By Isolda Agazzi
December 11: While world leaders were wrapping up the United Nations conference on climate change (COP 18) in Doha, Qatar this past weekend with the annual vague promise to tackle the enormous crises brought on by extreme weather and global warming, a delegation of youth gathered far from the high-level conference halls to say “no” to advocacy without action.
At the invitation of the Club of Rome – a renowned think tank that turned heads 40 years ago with the publication of a groundbreaking report, ‘The Limits to Growth’, which brought the concept of sustainable development into mainstream discourse – artists, activists and representatives of major youth coalitions around the world flocked to the Change-Course-Conference in Winterthur, Switzerland, to discuss viable alternatives to the prevailing order.
Calling for a “change of mindset” to stop the warming of the planet, some 60 participants engaged in workshops from Dec. 8 to 11, stressing that high-level political summits such as the one in Doha have, once too often, proven the limits of their efficacy.
Fed up with politicians’ inability to reach binding agreements on carbon emissions cuts and find lasting solutions – beyond the paradigm of continued industrialisation – to the climate crisis, these young people have gone back to the basics, focusing on grassroots action to help communities adapt to climate change.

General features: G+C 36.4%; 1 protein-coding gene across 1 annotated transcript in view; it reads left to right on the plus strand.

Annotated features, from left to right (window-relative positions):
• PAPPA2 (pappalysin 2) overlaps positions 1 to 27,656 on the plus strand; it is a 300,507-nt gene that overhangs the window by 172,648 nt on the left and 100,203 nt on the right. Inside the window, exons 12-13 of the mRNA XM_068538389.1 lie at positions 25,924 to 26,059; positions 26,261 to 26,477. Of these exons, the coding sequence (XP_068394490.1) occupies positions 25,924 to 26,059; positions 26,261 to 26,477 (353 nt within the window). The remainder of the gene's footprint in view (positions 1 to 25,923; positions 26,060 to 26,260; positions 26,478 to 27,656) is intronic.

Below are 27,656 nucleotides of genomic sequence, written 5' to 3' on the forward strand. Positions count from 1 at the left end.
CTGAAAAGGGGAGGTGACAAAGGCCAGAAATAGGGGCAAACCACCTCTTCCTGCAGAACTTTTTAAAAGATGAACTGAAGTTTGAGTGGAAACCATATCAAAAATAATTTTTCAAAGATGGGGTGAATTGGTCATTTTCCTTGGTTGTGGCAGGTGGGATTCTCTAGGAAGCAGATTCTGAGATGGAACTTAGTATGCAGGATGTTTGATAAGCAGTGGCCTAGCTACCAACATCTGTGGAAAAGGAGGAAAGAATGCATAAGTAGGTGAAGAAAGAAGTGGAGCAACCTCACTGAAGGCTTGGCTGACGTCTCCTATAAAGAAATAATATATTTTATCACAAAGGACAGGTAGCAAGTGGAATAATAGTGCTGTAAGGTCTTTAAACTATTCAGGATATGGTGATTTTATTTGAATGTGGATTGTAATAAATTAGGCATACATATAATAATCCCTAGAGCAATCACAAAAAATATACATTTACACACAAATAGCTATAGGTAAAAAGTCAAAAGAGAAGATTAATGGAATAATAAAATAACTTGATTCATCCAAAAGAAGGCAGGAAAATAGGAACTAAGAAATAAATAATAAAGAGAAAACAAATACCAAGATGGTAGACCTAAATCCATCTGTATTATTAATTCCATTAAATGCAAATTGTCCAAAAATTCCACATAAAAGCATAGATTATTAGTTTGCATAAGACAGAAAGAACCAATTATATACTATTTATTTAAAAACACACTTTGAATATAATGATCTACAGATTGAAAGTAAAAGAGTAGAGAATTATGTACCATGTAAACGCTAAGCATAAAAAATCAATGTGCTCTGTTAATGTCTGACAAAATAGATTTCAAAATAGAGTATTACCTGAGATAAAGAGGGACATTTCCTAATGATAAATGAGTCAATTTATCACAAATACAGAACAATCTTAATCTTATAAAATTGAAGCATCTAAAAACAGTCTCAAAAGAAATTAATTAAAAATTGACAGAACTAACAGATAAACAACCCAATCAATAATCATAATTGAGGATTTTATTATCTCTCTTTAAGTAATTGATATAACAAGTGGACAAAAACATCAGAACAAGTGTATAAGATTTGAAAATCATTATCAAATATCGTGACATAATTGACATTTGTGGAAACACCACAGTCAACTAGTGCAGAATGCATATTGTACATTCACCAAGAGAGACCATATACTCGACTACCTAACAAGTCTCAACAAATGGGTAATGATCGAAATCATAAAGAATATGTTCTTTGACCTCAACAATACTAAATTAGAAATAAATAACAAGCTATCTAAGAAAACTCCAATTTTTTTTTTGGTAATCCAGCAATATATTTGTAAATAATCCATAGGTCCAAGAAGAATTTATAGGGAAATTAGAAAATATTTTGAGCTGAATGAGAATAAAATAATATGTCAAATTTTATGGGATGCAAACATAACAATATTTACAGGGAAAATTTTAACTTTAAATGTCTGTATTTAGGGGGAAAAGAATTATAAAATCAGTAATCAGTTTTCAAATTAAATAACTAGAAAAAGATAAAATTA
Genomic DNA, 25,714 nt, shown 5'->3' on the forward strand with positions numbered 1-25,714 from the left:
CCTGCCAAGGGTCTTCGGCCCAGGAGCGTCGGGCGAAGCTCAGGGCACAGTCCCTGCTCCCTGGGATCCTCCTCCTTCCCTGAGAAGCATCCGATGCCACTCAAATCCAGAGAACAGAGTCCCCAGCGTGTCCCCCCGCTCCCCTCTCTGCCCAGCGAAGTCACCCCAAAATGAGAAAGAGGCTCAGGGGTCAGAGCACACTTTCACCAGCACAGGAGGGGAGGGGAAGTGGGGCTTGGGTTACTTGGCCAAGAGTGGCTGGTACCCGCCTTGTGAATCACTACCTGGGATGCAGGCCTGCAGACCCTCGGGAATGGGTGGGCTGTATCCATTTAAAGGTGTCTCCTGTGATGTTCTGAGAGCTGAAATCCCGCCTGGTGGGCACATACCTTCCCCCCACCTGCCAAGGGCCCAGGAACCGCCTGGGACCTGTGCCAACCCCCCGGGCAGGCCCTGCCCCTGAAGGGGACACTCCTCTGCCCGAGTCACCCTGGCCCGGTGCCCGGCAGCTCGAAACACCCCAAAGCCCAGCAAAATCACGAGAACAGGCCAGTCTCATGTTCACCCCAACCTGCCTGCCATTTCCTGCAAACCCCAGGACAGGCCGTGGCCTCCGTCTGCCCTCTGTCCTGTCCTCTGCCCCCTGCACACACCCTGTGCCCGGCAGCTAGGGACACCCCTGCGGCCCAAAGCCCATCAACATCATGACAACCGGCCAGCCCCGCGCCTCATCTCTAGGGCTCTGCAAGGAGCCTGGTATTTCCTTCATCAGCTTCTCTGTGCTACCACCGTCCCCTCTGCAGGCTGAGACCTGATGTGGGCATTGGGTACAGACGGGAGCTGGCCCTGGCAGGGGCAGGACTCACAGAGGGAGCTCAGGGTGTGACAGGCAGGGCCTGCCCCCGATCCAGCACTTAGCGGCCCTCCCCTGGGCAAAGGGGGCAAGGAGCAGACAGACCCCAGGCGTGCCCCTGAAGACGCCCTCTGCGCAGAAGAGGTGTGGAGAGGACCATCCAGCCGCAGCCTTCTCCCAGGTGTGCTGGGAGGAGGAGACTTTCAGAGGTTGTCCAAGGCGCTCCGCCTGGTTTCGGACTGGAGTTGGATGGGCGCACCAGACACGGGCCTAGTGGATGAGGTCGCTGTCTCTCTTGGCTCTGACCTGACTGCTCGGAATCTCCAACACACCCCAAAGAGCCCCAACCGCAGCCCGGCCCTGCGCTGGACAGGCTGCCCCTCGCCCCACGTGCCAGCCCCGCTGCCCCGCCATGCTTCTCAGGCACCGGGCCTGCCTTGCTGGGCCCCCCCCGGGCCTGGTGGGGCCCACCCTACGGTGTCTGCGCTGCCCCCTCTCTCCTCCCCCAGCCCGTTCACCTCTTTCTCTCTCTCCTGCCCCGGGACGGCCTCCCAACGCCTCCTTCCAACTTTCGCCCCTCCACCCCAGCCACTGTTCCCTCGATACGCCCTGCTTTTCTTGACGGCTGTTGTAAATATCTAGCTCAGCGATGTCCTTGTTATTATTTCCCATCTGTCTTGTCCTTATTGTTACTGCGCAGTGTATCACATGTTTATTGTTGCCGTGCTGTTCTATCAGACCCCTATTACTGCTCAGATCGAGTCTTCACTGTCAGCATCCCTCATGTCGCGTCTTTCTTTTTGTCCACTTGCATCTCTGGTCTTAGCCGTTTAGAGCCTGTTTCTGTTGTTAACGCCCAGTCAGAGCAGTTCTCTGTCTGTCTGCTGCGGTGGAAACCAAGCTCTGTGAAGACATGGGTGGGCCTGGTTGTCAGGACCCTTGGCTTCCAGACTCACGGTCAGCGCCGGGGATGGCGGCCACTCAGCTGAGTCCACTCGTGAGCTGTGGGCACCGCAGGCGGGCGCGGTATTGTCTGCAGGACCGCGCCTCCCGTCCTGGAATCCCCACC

Referring to a pledge made by rich developed nations in Doha to provide funds to poorer states – particularly to the least developed countries (LDCs) – to deal with the loss and destruction brought on by extreme weather events, Ibrahim Ceesay, executive coordinator of the African Youth Initiative on Climate Change (AYICC), asked IPS, “How do we make sure this is translated into practice?”
The answer, he believes, lies in young people, who have “an important role to play in adaptation and mitigation because they are innovative, energetic and can make the bridge between those who make the policies and those who are affected by them”.
“When I go back to Gambia (his home country), my task will be to tell a woman in a village how she is going to be affected by the warming of the planet.”
The 27-year-old activist and filmmaker said that the AYICC, the biggest youth climate change network in Africa, comprised of 42 country chapters representing a total of 10,000 members around the continent, has done advocacy for the past five years.
“Now we want to stop and help the communities adapt to climate change. Practice what you preach and preach what you practice,” Ceesay added.
Africa currently contributes less than four percent of total global carbon emissions, but the impact of global warming on the continent is disproportionately severe.
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This, combined with industrialised nations’ weak track record in adhering to their own emissions reduction targets, has pushed the youth network to work directly with local communities to identify and implement long-lasting solutions to climate change.